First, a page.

The Moral Meaning of Wilderness

Juan Davila, 'After Image, A Man Renounces Love', oil on canvas, 200 x 280 cm, 2010

Last weekend Leg of Lamb caught the final day of ‘The Moral Meaning of Wilderness’, an exhibition of recent large-scale works by Juan Davila at the Griffith University Art Gallery in Brisbane.  Shifting between figuration and abstraction, Davila revisits the techniques of plein air painting, depicting the Australian landscape in quickly executed pastel colours. Works like After Image, A Man Renounces Love (above) contain swirling, organic forms that recall the automatism of Gorky, amongst others, fused with a pop-like candy-coloured sensibility.  In contrast, paintings like Arthur Street (below) are intentionally anticlimactic, despite their heroic scale.  Here, Davila paints the land with soft, feathery strokes that disintegrate into absolute nothingness.  By subverting the conventions of landscape painting, Davila problematises traditional notions of the sublime. Instead, his work examines our current state of ecological crisis and Australia’s complex relationship with the land.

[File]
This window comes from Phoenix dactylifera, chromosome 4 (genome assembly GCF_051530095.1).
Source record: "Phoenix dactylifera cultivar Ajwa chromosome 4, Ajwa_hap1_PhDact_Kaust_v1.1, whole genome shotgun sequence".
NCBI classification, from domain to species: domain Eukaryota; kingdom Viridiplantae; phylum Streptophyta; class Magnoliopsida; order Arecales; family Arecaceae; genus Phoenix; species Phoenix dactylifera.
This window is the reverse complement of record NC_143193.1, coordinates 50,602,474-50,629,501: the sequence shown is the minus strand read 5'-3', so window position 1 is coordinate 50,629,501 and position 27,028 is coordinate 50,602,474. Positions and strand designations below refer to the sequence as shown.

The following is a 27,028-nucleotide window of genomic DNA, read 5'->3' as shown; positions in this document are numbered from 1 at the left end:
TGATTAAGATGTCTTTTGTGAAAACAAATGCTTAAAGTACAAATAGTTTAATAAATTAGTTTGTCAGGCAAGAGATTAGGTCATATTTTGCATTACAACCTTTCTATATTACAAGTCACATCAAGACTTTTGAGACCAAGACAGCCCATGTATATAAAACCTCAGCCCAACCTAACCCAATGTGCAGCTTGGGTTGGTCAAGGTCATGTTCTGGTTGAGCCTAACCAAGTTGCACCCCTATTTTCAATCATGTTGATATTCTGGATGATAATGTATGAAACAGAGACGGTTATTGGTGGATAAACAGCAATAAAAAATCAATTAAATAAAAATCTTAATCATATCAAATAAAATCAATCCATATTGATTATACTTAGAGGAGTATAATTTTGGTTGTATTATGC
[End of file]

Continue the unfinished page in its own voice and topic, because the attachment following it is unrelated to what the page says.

Juan Davila, 'Albert Street', oil on canvas, 85 x 235 cm, 2007

The Moral Meaning of Wilderness will travel to MUMA in Melbourne later this year.

The Moral Meaning of Wilderness

One thought on “The Moral Meaning of Wilderness

  1. I’ve never heard of Juan Davilla but I love these paintings, reminds me a little of Cy Twombly….though his other work is pretty strong stuff….nice site, I will definitely check back again…..

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